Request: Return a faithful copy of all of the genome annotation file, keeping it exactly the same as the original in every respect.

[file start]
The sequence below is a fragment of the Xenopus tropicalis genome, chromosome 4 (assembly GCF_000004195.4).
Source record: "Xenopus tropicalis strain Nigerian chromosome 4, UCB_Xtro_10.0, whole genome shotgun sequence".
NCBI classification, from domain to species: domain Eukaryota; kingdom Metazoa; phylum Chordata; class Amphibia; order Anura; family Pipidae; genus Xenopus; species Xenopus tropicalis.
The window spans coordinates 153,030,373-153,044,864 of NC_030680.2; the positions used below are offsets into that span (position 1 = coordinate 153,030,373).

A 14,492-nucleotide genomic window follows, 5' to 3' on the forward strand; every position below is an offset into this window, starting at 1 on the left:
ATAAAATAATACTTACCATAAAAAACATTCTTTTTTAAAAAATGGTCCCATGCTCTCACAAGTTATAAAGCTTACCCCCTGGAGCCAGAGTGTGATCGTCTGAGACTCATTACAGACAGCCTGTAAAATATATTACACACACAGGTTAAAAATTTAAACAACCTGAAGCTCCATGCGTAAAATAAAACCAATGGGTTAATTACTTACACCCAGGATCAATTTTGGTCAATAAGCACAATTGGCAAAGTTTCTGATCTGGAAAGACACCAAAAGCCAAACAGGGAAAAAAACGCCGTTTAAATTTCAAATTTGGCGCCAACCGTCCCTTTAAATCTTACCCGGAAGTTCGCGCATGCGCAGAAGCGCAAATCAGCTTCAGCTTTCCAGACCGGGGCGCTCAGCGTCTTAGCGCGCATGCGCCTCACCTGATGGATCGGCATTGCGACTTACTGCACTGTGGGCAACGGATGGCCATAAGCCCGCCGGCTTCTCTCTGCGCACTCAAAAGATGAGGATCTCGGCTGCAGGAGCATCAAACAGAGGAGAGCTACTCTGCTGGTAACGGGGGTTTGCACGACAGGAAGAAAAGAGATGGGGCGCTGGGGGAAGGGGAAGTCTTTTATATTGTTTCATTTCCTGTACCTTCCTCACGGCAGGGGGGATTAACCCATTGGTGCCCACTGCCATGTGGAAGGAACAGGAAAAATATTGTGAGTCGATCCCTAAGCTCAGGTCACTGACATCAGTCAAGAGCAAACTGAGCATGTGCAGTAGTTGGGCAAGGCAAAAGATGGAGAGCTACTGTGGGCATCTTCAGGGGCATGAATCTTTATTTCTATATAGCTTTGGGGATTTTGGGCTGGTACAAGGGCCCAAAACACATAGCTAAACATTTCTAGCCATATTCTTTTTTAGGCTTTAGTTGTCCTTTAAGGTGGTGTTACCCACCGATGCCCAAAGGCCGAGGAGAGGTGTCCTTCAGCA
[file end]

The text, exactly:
The sequence below is a fragment of the Xenopus tropicalis genome, chromosome 4 (assembly GCF_000004195.4).
Source record: "Xenopus tropicalis strain Nigerian chromosome 4, UCB_Xtro_10.0, whole genome shotgun sequence".
NCBI classification, from domain to species: domain Eukaryota; kingdom Metazoa; phylum Chordata; class Amphibia; order Anura; family Pipidae; genus Xenopus; species Xenopus tropicalis.
The window spans coordinates 153,030,373-153,044,864 of NC_030680.2; the positions used below are offsets into that span (position 1 = coordinate 153,030,373).

A 14,492-nucleotide genomic window follows, 5' to 3' on the forward strand; every position below is an offset into this window, starting at 1 on the left:
ATAAAATAATACTTACCATAAAAAACATTCTTTTTTAAAAAATGGTCCCATGCTCTCACAAGTTATAAAGCTTACCCCCTGGAGCCAGAGTGTGATCGTCTGAGACTCATTACAGACAGCCTGTAAAATATATTACACACACAGGTTAAAAATTTAAACAACCTGAAGCTCCATGCGTAAAATAAAACCAATGGGTTAATTACTTACACCCAGGATCAATTTTGGTCAATAAGCACAATTGGCAAAGTTTCTGATCTGGAAAGACACCAAAAGCCAAACAGGGAAAAAAACGCCGTTTAAATTTCAAATTTGGCGCCAACCGTCCCTTTAAATCTTACCCGGAAGTTCGCGCATGCGCAGAAGCGCAAATCAGCTTCAGCTTTCCAGACCGGGGCGCTCAGCGTCTTAGCGCGCATGCGCCTCACCTGATGGATCGGCATTGCGACTTACTGCACTGTGGGCAACGGATGGCCATAAGCCCGCCGGCTTCTCTCTGCGCACTCAAAAGATGAGGATCTCGGCTGCAGGAGCATCAAACAGAGGAGAGCTACTCTGCTGGTAACGGGGGTTTGCACGACAGGAAGAAAAGAGATGGGGCGCTGGGGGAAGGGGAAGTCTTTTATATTGTTTCATTTCCTGTACCTTCCTCACGGCAGGGGGGATTAACCCATTGGTGCCCACTGCCATGTGGAAGGAACAGGAAAAATATTGTGAGTCGATCCCTAAGCTCAGGTCACTGACATCAGTCAAGAGCAAACTGAGCATGTGCAGTAGTTGGGCAAGGCAAAAGATGGAGAGCTACTGTGGGCATCTTCAGGGGCATGAATCTTTATTTCTATATAGCTTTGGGGATTTTGGGCTGGTACAAGGGCCCAAAACACATAGCTAAACATTTCTAGCCATATTCTTTTTTAGGCTTTAGTTGTCCTTTAAGGTGGTGTTACCCACCGATGCCCAAAGGCCGAGGAGAGGTGTCCTTCAGCA